Finally, with your master resume in hand, you can create job or area specific resumes. I personally have several versions – Telecommunications, Mobile Technology Specific, Project Management Specific, Marketing Specific, etc. Do the same as these are the resumes you’ll submit for specific jobs based on the job posting. You could have ten versions of your resume depending on your interest and what you are looking for, but every one of them is easy to create since you are just pulling from your master.
2. Build Your Digital Resume
Now that you have a master resume, you also need to build your digital resume. The key tool here is LinkedIn. LinkedIn is not the same as Facebook – it really is a professional networking site. Everyone, whether you are still in the military, enrolled in college or already employed should build a profile on LinkedIn. We could devote several articles to LinkedIn but in a nut shell, here’s the key things to remember:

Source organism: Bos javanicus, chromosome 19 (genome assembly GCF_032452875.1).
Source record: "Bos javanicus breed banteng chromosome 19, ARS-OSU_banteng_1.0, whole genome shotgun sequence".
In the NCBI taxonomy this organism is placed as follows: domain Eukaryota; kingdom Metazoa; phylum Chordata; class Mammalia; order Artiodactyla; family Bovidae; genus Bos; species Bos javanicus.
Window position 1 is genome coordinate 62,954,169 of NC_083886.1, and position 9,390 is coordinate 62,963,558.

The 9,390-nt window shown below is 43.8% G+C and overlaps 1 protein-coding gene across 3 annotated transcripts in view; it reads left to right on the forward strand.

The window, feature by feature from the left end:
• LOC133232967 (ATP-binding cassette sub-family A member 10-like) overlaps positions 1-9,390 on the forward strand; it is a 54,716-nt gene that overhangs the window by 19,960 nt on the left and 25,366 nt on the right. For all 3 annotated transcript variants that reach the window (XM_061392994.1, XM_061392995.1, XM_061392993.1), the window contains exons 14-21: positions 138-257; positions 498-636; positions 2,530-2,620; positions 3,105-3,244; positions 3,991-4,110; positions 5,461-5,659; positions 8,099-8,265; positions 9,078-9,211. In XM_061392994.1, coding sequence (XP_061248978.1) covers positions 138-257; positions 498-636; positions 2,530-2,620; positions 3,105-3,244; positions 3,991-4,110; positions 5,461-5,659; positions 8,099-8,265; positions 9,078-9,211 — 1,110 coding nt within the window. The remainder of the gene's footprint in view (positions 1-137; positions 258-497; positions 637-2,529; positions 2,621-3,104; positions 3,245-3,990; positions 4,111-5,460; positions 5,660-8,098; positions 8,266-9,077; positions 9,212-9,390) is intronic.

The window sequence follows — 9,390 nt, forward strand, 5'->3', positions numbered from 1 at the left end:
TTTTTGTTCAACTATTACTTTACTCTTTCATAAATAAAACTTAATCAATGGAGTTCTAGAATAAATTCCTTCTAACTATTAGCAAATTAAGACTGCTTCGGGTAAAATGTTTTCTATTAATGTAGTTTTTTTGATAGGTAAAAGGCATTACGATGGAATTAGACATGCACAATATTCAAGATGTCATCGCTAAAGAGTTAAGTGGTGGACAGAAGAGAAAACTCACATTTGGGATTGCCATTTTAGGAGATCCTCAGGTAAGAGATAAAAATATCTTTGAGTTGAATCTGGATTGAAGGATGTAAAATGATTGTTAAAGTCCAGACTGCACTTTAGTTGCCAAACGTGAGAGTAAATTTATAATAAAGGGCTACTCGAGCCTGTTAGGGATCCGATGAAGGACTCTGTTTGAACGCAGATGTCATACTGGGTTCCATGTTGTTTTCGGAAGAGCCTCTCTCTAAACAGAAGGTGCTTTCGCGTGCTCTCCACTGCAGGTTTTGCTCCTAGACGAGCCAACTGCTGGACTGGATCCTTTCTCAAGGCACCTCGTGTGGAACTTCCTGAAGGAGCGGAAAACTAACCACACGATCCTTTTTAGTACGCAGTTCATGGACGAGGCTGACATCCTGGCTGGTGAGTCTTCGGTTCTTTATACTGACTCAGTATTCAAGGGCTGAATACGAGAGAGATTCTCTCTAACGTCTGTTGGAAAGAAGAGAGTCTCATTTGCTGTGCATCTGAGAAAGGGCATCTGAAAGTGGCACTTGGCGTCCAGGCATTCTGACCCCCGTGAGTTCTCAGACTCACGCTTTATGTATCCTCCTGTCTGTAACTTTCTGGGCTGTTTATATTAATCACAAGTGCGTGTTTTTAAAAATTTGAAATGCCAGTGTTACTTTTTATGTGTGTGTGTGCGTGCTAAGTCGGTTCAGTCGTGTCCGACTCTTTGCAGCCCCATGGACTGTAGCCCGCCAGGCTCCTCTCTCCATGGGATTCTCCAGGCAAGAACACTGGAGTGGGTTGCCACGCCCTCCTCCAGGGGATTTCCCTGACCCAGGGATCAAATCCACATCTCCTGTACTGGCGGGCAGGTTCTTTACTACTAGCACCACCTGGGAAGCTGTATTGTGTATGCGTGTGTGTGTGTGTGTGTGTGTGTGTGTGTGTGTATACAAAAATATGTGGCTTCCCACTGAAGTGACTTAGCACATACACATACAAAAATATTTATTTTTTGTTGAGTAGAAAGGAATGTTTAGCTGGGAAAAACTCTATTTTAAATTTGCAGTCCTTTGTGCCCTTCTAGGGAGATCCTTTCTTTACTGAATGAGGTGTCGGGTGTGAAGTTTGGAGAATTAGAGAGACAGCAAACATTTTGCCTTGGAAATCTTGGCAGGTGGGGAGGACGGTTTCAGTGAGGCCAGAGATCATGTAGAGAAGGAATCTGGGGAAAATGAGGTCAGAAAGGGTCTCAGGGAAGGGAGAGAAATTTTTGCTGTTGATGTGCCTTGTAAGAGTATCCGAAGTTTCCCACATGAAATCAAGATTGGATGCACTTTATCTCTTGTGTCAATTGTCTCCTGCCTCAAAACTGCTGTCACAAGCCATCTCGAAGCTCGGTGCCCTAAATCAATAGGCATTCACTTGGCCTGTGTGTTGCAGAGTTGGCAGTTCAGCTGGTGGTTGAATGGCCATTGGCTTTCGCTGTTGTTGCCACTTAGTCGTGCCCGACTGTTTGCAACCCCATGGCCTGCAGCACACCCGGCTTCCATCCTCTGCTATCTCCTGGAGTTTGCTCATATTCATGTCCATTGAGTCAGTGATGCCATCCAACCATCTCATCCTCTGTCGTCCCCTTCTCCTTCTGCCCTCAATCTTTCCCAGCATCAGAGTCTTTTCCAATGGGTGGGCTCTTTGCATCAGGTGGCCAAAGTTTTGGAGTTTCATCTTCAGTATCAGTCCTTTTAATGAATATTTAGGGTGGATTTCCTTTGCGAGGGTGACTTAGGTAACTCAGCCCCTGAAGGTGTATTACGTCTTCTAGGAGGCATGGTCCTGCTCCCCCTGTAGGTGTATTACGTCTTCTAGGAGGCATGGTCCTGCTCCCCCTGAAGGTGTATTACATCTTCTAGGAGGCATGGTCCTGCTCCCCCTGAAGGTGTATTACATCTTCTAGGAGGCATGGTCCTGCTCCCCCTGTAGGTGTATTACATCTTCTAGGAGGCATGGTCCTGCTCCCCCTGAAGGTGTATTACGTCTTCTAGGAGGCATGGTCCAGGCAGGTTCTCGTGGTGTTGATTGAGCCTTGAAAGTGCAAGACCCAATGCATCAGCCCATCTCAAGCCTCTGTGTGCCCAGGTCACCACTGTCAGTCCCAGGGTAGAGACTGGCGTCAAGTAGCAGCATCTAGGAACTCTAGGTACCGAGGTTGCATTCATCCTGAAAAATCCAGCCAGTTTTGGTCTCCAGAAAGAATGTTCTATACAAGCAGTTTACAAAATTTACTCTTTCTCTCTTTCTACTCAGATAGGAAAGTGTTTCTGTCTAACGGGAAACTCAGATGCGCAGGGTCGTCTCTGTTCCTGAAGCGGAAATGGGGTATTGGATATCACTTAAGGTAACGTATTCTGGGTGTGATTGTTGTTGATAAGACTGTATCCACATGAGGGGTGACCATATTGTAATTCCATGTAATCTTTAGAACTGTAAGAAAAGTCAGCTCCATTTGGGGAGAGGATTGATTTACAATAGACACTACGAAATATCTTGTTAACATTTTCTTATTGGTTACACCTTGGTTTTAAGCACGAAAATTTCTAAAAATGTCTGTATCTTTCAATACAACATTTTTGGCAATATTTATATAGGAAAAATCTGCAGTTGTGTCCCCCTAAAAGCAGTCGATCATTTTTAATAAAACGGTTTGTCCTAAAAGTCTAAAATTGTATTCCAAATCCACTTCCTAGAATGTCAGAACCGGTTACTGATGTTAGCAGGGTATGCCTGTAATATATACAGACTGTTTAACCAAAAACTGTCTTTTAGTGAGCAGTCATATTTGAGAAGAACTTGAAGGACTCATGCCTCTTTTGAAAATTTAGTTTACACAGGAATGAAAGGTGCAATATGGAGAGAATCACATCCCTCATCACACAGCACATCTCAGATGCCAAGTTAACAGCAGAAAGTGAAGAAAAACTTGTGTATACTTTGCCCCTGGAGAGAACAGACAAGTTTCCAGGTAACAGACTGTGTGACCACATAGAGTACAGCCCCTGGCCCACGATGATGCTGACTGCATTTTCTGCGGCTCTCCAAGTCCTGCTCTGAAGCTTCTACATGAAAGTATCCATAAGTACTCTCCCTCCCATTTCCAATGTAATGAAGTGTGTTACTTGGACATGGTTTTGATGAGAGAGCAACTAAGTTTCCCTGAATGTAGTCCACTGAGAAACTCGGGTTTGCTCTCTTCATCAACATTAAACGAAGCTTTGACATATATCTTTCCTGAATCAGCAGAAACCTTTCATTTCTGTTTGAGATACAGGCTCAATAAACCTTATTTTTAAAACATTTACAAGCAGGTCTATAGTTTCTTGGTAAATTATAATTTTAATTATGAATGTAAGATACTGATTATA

- Complete your profile (LinkedIn gives you a completion status for you – max it to 100%)
- Upload a good face shot – while that shot of you jumping out of a plane is cool, it doesn’t work here.
- No private profile – don’t make it private as no one will see you.
- Have lots of recommendations – ask everyone you know and have at least 3
- Start connecting with people – friends, former bosses former co-workers, people you managed
- Be active on LinkedIn – check in every day and let people know you are there – join groups
- Make sure your contact settings are up to date and list basic personal information.
Join today and start exploring. Find me, find your friends and find a group that interests you.
3. Build Your Network
This is one thing that scares a lot of people but once you get into the groove, it’s pretty easy. As mentioned above, connect to friends, family, basically everyone on LinkedIn. Always accept invitations to connect. Also, join groups on LinkedIn and there are groups for everything. If you served on the USS Dallas, there’s a group for that. If you served in the 82nd Airborne, there are half a dozen different groups. Join them and get into discussions with people, answer questions and connect. Also, when you meet people in your job search in person, connect with them on LinkedIn when you get back to your computer.